Richter to pole vault at North Dakota State University, four Perham athletes sign letters of intent on National Signing Day
Levi Richter put pen to paper to ink his commitment to the North Dakota State University track and field team. He's part of the latest group of Perham athletes to carry on a rich athletic pool that competes beyond the high school level.
Growing up in a family with a Division I football player, Levi Richter was determined to carve his own athletic path. On Dec. 15, he signed his letter of intent to pole vault for North Dakota State University.
Levi is four years younger than his older brother, Logan Richter, a redshirt sophomore defensive lineman for the University of Minnesota. While football has been a considerable part of both of their lives, Levi is making his way to the Division I ranks through track and field.
"It means quite a bit for me," Richter said on signing a letter of intent to compete at the collegiate level. "I never thought I'd make it this far in track. It means a lot to me because I look up to my older brother Logan. I always wanted to be like him. He's been a big influence, and now I got to experience the same thing."
Richter's admiration for his older brother turned into motivation.
"That probably pushed me the most," he said on growing up in an athletic family. "I didn't want to be the guy in Logan's footsteps. I wanted to make my own. I think this motivates me to be even better to prove that I belong (at NDSU). I'm ready for it. I'm going to make some big improvements from last year. I get to just focus on doing my best."
Last season, Richter set the Perham High School Record in the Pole Vault at 13-feet, 10-inches. He beat Eli Beachy's 2014 mark by an inch. Richter also won the Section 8A pole vaulting title and competed at the state meet, where he took second at 13-feet, 9-inches.
After a standout junior season, Richter had a choice to make. Before committing to the Bison, he looked at Minnesota State University-Moorhead, Concordia College-Moorhead and other local schools.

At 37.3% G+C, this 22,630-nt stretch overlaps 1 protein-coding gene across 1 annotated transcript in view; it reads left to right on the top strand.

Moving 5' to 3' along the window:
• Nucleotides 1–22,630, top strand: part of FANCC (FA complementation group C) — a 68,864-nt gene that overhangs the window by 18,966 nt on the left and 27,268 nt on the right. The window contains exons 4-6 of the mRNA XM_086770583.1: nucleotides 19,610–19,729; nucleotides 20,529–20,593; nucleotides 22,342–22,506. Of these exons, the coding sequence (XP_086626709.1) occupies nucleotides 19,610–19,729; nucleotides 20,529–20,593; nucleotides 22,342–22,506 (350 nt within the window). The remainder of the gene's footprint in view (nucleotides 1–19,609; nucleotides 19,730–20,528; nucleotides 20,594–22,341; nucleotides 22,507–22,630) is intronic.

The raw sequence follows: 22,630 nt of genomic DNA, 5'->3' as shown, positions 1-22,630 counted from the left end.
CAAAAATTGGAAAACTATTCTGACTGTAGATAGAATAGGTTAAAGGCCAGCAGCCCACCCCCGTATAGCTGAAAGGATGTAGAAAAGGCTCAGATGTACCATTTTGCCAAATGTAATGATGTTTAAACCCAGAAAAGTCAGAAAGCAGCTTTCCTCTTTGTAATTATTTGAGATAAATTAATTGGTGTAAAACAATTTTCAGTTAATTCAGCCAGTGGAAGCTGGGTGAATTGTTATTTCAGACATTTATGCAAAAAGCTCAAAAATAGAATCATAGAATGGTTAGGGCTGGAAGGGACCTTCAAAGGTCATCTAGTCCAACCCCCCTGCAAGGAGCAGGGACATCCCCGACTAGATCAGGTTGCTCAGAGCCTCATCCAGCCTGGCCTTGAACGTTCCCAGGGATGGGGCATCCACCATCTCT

"I think that was one of the bigger factors," Richter said on picking a school close to home. "I like that I get to come home when I need to."
Growing up, Richter didn't think track was the sport that would take him to college. But after the help of his support system, he's excited for the opportunity to compete at NDSU.
"My track teammates and coach played a big, big part in where I am right now," Richter said. "I don't know where I would be without them and my family. My pole vault coach, Ryan Beachy, he's probably had the biggest impact on me. When I was in seventh grade, I was in baseball before I went out for track. He kind of pushed me to do pole vault. I remember wanting to quit, but he said, 'You're going to be good at this.' It's pretty crazy to think about how far I've come since then. I'm just really thankful for the opportunity."
Continuing a rich athletic legacy
Richter was one of four Perham athletes who signed letters of intent on Dec. 15, which joins the four more who inked commitments in the fall. Jakob McCleary is headed to the University of Minnesota for cross country, Colton Hackel to the University of North Dakota for football and Brain Ramos to Augsburg College for Wrestling.
Richter and McCleary were excited to share the day with each other and their friends. They recognize their accomplishments only go so far by themselves.
"It feels amazing," Richter said on signing his letter of intent with three of his friends. "I know some of the other guys on the football team have their futures set for them too because they worked for it. It's a pretty good feeling to see yourself and your friends succeed."
"All three of the guys I'm signing with are like my best friends," McCleary said before National Signing Day. "I think it's something to be proud of, and it's really cool to be there together. I think it's pretty special. In sixth and seventh grade, we all talked about going D-I in sports in stuff. It's super funny to look back on us talking like that and think that it's actually happening."
The expectation for excellence in Perham has shown no bounds as dozens of former Yellowjackets continue to go one to compete beyond the high school level.
"I think it shows that you don't need to be from a big school to go places," McCleary said. "A lot of people think that just because you're from a small town, it means you can't go to bigger schools and go D-I. The standard in Perham is set really high. I think everyone expects us to be good at sports. Everyone works hard to live up to that expectation."